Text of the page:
Massive increase in Londoners moving overseas

Massive increase in Londoners moving overseas

8:49 AM, 25th September 2018, About 3 years ago 6

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New research shows a staggering 64% increase in the amount of Londoners moving overseas, according to leading home moving company

How many of these include Landlords heading for countries with no CGT such as Malta, Portugal and Cyprus?

The latest statistics show migration demand from the capital since the start of 2018. The figures highlight the huge increase in movers going overseas, but also has interesting insights into UK based hotspots for those moving out of the capital.

Bedford has seen the biggest demand change in the UK, with an increase of 40%. With average house prices in the area at just over £321,000, the area is a popular hotspot for those escaping the capital to the commuter zone.

Peterborough might be 80 miles from the capital, but with a quick 55 minute direct train connection into Kings Cross, it’s easy to understand why it’s third on the list with an increase of 37% since January.

Coastal locations in the UK are also proving popular, with Norfolk up 35%, Cornwall up 34% and Devon up 33%.

The North is also seeing huge leaps in popularity, with the research showing that half of the biggest removal hotspots in 2018 are for the Midlands and beyond. Derby demand is up 34% since the turn of the year with Northumberland and Manchester both up 33%,  North Yorkshire follows at 32% and both Lincolnshire and Leeds are up 30%.

The year on year demand trends show a similar trend, with North Lanarkshire and Darlington both seeing an increase of over 100% and Peterborough up 92%. The northeast scored high with Sunderland up 89%, Durham up 79% and East Riding up 73%. Areas of the Northwest also scored high with north Liverpool area Sefton up 79% and Blackpool up 72%.

Angus Elphinstone, CEO of commented “According to ONS records migration from London is at its highest ever level and we’re certainly seeing this increase in demand at AnyVan. Our most popular destinations moving out of the London continue to be Hertfordshire and Berkshire, but it is locations in the north that have seen a healthy increase in demand since the turn of the year.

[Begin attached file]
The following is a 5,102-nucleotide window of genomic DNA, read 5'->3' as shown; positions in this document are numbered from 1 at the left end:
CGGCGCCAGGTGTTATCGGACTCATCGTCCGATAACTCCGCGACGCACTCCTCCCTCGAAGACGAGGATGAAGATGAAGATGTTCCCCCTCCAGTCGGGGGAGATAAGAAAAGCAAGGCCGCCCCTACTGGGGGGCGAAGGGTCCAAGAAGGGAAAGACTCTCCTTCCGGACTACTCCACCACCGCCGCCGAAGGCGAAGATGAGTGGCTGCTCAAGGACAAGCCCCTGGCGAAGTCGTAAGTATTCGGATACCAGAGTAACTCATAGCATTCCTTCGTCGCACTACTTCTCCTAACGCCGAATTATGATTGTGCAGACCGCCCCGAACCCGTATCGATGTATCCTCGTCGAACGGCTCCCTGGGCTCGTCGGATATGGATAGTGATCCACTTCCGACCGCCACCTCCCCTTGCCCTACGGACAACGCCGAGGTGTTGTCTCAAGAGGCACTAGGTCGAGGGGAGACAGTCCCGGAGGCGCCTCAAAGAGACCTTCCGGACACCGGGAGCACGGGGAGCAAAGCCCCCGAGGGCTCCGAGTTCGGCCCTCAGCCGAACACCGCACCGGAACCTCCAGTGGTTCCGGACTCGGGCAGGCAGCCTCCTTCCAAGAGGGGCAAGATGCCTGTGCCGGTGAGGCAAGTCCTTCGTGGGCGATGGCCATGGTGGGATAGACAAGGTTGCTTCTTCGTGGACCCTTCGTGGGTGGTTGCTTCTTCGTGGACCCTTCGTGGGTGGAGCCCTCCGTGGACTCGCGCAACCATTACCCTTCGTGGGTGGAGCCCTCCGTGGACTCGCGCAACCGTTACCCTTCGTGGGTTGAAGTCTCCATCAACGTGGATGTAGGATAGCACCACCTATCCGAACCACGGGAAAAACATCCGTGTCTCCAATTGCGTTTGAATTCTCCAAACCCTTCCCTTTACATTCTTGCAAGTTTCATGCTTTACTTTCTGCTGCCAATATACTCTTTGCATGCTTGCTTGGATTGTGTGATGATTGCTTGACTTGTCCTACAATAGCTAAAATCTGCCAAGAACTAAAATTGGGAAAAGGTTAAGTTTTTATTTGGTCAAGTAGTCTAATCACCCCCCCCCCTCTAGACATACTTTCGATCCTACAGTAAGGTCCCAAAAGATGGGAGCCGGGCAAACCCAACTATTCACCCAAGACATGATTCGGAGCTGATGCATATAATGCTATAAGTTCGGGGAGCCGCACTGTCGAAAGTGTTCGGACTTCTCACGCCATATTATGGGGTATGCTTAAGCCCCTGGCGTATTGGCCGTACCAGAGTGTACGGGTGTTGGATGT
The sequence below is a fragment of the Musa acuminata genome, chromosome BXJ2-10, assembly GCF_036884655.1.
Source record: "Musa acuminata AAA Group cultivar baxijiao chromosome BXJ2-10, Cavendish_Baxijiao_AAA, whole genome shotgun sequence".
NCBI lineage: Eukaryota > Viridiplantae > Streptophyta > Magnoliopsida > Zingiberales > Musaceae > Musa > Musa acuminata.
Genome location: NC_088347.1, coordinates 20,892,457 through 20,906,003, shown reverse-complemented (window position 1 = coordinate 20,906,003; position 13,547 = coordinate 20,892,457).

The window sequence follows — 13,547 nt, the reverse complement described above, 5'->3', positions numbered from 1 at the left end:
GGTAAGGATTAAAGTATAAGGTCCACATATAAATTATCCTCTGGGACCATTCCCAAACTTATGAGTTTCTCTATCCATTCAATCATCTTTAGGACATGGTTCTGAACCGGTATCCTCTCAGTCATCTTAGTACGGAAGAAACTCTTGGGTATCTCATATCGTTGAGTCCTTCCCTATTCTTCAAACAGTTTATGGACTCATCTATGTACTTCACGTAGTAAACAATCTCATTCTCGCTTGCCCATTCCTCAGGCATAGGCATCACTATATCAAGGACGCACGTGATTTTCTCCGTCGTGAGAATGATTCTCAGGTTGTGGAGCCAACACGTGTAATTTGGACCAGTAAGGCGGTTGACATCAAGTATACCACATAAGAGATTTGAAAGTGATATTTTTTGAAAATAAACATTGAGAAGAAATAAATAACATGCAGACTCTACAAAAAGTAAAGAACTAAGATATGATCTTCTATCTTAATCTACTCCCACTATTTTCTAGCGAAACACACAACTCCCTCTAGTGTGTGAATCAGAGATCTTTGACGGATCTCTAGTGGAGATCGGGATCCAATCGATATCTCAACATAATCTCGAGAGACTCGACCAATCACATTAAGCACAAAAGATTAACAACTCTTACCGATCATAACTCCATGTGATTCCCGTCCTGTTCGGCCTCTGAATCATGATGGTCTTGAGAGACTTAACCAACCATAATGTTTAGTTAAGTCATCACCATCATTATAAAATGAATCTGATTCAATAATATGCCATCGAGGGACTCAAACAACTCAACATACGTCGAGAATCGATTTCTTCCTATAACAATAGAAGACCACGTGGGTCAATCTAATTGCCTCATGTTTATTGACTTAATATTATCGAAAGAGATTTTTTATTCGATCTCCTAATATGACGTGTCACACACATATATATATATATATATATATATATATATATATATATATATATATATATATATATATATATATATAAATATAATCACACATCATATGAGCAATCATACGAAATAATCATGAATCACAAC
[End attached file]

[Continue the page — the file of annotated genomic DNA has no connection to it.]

“Capital property prices are likely to be a big factor in all of this, pushing out buyers who can not afford to buy and also owners cashing in their equity to buy in cheaper locations throughout the UK.”


by Michael Barnes

21:07 PM, 25th September 2018, About 3 years ago

"a staggering 64% increase in the amount of Londoners moving overseas"

Why is it staggering?
If it was 25 and is now 41, then that would be a 64% increase: hardly staggering.

And comparing what period to what period?
Without appropriate numbers and dates it is another meaningless article.

by Jay James

15:47 PM, 26th September 2018, About 3 years ago

Reply to the comment left by Michael Barnes at 25/09/2018 - 21:07
Bang on Michael. I find it frustrating to get a number of statistics on an interesting topic but without context. We need the basis of the statistics. Paragraph three of the header article would suggest the period concerned is since 1/1/18, though the link provided in paragraph one does not link to the report. This means we cannot check the validity of the statistics cited.

by Neil Patterson

15:56 PM, 26th September 2018, About 3 years ago

Notes to editor

• Figures created based on internal data insight from leading removal firm Figures include requests for both home removal services and man & van services.
• Year to date figures using data from January 2018 until summer. Year on Year data using May 2017 against May 2018.
• Office for National Statistics internal moves data 2017. London migration up 14% since 2016 and an increase of 55% since 2012.

by Jay James

16:02 PM, 26th September 2018, About 3 years ago

Thank you Neil

by Michael Barnes

18:33 PM, 27th September 2018, About 3 years ago

Reply to the comment left by Neil Patterson at 26/09/2018 - 15:56
But still no numbers, so still meaningless and just an attention-grabbing headline.

Even if there were numbers, it is still just data from one company, and could be due to a higher proportion selecting this company, or a particularly low number moving last year.

by Neil Patterson

19:04 PM, 27th September 2018, About 3 years ago

All correct. You always need to know the assumptions and data analysed. As ever there are lies, damn lies and ......

Although I would suggest this is more accurate than the statistic done by the Treasury on their Section 24 forecasts !

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